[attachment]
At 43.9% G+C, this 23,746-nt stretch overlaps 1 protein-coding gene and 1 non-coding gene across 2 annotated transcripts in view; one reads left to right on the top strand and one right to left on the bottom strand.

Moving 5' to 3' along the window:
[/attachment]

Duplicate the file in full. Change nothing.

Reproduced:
At 43.9% G+C, this 23,746-nt stretch overlaps 1 protein-coding gene and 1 non-coding gene across 2 annotated transcripts in view; one reads left to right on the top strand and one right to left on the bottom strand.

Moving 5' to 3' along the window: